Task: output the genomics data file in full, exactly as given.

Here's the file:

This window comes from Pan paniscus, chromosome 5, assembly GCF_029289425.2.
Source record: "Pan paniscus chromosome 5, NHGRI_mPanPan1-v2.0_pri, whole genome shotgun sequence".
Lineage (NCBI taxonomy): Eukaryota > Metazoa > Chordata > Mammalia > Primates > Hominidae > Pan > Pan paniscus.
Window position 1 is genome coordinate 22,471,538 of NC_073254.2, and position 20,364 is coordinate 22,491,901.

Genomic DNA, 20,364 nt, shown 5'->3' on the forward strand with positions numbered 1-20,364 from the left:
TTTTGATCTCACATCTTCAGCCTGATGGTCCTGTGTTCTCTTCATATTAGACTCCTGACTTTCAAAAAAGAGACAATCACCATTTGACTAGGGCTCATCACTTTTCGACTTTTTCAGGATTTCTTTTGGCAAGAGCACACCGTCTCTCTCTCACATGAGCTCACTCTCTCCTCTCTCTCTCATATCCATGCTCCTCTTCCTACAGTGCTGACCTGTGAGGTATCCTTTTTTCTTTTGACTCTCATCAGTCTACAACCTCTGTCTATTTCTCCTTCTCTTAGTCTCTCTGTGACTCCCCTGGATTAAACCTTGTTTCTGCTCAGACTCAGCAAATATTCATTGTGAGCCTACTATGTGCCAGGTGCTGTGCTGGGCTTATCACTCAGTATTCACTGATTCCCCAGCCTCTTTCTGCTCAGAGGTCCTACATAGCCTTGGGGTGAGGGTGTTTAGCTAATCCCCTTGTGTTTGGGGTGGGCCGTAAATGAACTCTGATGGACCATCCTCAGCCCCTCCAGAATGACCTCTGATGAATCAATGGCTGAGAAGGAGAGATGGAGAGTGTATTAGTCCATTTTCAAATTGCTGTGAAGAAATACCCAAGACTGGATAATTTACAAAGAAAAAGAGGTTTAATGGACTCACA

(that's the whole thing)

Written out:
This window comes from Pan paniscus, chromosome 5, assembly GCF_029289425.2.
Source record: "Pan paniscus chromosome 5, NHGRI_mPanPan1-v2.0_pri, whole genome shotgun sequence".
Lineage (NCBI taxonomy): Eukaryota > Metazoa > Chordata > Mammalia > Primates > Hominidae > Pan > Pan paniscus.
Window position 1 is genome coordinate 22,471,538 of NC_073254.2, and position 20,364 is coordinate 22,491,901.

Genomic DNA, 20,364 nt, shown 5'->3' on the forward strand with positions numbered 1-20,364 from the left:
TTTTGATCTCACATCTTCAGCCTGATGGTCCTGTGTTCTCTTCATATTAGACTCCTGACTTTCAAAAAAGAGACAATCACCATTTGACTAGGGCTCATCACTTTTCGACTTTTTCAGGATTTCTTTTGGCAAGAGCACACCGTCTCTCTCTCACATGAGCTCACTCTCTCCTCTCTCTCTCATATCCATGCTCCTCTTCCTACAGTGCTGACCTGTGAGGTATCCTTTTTTCTTTTGACTCTCATCAGTCTACAACCTCTGTCTATTTCTCCTTCTCTTAGTCTCTCTGTGACTCCCCTGGATTAAACCTTGTTTCTGCTCAGACTCAGCAAATATTCATTGTGAGCCTACTATGTGCCAGGTGCTGTGCTGGGCTTATCACTCAGTATTCACTGATTCCCCAGCCTCTTTCTGCTCAGAGGTCCTACATAGCCTTGGGGTGAGGGTGTTTAGCTAATCCCCTTGTGTTTGGGGTGGGCCGTAAATGAACTCTGATGGACCATCCTCAGCCCCTCCAGAATGACCTCTGATGAATCAATGGCTGAGAAGGAGAGATGGAGAGTGTATTAGTCCATTTTCAAATTGCTGTGAAGAAATACCCAAGACTGGATAATTTACAAAGAAAAAGAGGTTTAATGGACTCACA